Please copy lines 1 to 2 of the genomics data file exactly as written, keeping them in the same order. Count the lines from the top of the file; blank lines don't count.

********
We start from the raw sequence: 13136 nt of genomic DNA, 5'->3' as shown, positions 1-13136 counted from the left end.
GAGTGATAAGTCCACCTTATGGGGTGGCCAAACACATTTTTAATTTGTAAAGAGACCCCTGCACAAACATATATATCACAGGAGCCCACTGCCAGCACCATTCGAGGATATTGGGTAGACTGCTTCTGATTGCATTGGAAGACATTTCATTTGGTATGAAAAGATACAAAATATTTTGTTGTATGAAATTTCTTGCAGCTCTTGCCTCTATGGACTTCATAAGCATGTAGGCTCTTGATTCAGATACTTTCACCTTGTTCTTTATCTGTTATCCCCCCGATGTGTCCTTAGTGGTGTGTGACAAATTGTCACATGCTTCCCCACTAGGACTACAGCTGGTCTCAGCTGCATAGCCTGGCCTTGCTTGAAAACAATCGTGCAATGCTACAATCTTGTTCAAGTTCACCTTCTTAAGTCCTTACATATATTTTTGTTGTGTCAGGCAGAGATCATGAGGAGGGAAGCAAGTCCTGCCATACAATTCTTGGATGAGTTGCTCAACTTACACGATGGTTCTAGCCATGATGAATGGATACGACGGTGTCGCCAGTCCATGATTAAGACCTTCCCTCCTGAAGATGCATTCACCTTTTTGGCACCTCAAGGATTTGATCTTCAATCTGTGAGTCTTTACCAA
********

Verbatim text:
We start from the raw sequence: 13136 nt of genomic DNA, 5'->3' as shown, positions 1-13136 counted from the left end.
GAGTGATAAGTCCACCTTATGGGGTGGCCAAACACATTTTTAATTTGTAAAGAGACCCCTGCACAAACATATATATCACAGGAGCCCACTGCCAGCACCATTCGAGGATATTGGGTAGACTGCTTCTGATTGCATTGGAAGACATTTCATTTGGTATGAAAAGATACAAAATATTTTGTTGTATGAAATTTCTTGCAGCTCTTGCCTCTATGGACTTCATAAGCATGTAGGCTCTTGATTCAGATACTTTCACCTTGTTCTTTATCTGTTATCCCCCCGATGTGTCCTTAGTGGTGTGTGACAAATTGTCACATGCTTCCCCACTAGGACTACAGCTGGTCTCAGCTGCATAGCCTGGCCTTGCTTGAAAACAATCGTGCAATGCTACAATCTTGTTCAAGTTCACCTTCTTAAGTCCTTACATATATTTTTGTTGTGTCAGGCAGAGATCATGAGGAGGGAAGCAAGTCCTGCCATACAATTCTTGGATGAGTTGCTCAACTTACACGATGGTTCTAGCCATGATGAATGGATACGACGGTGTCGCCAGTCCATGATTAAGACCTTCCCTCCTGAAGATGCATTCACCTTTTTGGCACCTCAAGGATTTGATCTTCAATCTGTGAGTCTTTACCAA